Internship (noun): the position of a student or trainee who works in an organization sometimes without pay, in order to gain work experience or satisfy requirements for a qualification.
It was May 1990. I had just graduated from the University of Missouri with a degree in Magazine Journalism and a minor in English. What next?! With my wedding in three short months followed by a move to Washington, D.C., I wasn’t in a position to look for a full-time job, but knew I wanted to work during this interim time and, hopefully, get some experience before my job search in the Nation’s Capital. My solution: an internship!
However, living temporarily back home in my small town of California, MO, I wasn’t exactly in the mecca of internships for public relations, marketing or journalism jobs. Sometimes, though, things work out and that was the case for me! By June, I found myself working in the 4-person marketing and public relations department at a local hospital in Jefferson City, MO. The three months that I spent there was undoubtedly the best experience and opportunity that I could have imagined.
I recall my first day on the job being assigned to write a press release for the hospital, work on ideas for a health fair marketing event later in the summer and set up an interview with a doctor for an article for the internal newsletter. All of these things were exciting, but also a little scary. Where should I start? Who should I go to for questions? Would my questions be stupid? This was no longer for a grade, but real work!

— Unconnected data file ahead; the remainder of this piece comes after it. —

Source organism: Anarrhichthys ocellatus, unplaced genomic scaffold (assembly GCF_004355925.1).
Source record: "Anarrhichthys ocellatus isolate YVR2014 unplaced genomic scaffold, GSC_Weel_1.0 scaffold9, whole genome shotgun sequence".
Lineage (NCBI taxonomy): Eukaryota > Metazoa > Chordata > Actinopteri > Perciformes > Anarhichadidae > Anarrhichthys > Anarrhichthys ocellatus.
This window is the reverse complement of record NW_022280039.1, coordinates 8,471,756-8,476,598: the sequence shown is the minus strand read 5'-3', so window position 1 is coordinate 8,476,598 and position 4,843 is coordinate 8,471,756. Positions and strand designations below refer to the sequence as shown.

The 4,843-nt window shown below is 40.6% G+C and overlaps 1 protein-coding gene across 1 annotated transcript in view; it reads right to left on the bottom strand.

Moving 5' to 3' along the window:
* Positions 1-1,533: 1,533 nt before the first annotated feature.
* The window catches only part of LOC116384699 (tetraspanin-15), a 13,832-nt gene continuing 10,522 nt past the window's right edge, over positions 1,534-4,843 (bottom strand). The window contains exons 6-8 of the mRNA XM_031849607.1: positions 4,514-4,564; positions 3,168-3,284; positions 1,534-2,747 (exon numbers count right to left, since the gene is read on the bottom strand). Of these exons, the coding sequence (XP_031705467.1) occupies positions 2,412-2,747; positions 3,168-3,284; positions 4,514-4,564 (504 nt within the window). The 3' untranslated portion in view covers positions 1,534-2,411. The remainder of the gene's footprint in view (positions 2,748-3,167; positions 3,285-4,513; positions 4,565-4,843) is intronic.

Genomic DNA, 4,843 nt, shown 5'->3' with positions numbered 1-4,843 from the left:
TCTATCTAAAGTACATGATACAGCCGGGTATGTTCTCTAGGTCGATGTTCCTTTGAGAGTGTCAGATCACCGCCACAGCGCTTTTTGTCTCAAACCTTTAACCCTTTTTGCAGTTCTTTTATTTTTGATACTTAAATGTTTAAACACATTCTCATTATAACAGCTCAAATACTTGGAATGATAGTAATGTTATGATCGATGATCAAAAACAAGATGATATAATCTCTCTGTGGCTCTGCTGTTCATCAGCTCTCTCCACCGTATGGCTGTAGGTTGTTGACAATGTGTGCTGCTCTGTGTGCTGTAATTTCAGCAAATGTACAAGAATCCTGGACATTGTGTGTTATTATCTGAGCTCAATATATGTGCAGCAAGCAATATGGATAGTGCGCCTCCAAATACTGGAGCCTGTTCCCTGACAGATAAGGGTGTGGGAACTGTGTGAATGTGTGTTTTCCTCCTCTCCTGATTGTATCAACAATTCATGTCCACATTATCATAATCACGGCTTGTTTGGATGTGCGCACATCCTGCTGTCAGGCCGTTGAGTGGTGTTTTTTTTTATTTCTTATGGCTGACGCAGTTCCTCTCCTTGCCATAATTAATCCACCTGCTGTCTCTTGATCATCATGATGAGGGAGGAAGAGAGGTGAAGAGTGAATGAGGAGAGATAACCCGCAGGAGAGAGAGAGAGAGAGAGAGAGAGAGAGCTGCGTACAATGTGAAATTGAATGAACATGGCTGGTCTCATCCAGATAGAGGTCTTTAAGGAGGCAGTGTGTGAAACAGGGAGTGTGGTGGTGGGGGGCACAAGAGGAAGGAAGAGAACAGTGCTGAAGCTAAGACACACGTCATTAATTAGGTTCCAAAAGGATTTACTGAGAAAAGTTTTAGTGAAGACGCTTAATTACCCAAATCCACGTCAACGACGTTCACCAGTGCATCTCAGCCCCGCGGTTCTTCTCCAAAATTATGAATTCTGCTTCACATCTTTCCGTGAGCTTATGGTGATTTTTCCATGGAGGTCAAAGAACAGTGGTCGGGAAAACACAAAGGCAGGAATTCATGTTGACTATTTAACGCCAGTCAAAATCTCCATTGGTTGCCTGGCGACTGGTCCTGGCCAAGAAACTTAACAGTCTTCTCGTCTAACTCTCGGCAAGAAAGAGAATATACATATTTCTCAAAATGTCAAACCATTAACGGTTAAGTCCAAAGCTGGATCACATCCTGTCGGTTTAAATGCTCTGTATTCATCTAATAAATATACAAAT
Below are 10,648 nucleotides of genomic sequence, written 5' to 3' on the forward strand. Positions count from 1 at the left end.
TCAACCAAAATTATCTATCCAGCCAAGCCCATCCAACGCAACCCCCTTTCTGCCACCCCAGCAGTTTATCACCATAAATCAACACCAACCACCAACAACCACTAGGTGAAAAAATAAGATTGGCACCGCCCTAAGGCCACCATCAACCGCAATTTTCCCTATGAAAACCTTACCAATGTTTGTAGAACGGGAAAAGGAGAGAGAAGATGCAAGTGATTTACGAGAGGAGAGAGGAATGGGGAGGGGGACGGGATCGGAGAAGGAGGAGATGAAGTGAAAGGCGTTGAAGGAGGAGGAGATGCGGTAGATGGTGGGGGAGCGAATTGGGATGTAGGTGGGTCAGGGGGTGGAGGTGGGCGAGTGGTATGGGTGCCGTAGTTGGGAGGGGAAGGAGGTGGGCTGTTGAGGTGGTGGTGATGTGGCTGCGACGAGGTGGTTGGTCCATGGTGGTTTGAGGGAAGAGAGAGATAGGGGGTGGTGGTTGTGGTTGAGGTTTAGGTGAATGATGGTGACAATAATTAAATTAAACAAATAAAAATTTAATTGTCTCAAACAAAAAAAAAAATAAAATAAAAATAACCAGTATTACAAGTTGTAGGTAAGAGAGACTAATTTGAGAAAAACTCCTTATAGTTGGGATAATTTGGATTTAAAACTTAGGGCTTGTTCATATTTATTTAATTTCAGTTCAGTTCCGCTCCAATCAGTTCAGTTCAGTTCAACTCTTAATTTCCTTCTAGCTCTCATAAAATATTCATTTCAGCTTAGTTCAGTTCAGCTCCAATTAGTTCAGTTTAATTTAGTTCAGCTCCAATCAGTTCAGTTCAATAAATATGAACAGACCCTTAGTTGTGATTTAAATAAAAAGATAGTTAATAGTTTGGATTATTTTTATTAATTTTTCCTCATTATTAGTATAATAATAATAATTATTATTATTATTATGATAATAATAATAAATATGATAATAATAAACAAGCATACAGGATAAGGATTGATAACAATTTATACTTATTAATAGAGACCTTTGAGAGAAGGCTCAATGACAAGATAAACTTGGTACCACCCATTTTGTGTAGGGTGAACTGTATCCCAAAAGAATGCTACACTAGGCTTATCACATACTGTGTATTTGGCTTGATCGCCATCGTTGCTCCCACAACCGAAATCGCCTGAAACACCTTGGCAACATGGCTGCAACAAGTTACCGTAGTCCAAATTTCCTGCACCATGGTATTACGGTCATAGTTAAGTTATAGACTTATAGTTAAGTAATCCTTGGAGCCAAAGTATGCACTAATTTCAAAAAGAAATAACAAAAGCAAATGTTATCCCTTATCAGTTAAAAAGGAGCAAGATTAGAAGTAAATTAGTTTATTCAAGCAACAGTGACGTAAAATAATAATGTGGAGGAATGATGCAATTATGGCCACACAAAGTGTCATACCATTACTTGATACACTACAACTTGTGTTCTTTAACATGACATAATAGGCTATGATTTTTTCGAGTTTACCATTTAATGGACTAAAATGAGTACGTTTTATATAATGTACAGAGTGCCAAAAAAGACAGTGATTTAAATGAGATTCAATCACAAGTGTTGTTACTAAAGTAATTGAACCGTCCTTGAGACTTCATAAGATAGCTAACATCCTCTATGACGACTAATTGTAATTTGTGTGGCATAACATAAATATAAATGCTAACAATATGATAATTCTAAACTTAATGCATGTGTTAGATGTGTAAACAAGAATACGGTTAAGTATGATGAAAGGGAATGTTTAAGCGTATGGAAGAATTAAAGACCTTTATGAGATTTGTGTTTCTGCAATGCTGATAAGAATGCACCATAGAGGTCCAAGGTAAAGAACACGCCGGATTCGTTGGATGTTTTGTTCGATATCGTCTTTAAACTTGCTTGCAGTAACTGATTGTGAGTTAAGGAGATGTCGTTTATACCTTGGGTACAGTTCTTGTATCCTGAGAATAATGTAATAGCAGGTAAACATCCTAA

My self doubts were quickly erased. Everyone welcomed me as a part of the team and treated me like a professional, like one of them. I was included in staff meetings, lunches and general water cooler talk. My immediate supervisor, Brenda Myers, was very thorough in explaining the ins and outs and guiding me through the protocols of the department, the do’s and don’ts and general office politics. She set me up for success.
Three months flew by but not the lifetime of lessons I gained. The best part–32 years later I still keep in touch with Brenda. We have shared professional work stories, leaned on each for advice, lunched on regular occasions when we were in the same town and stayed good friends.
For the past 18+ years, I’ve had the opportunity to hire a lot of interns at KMC and KMC Events, which got me thinking. Where are they now? What, if anything, did they learn while at KMC and did we set them up for success? So, we’ve reached out to them recently and look forward to sharing their stories in the next several weeks through our social media channels.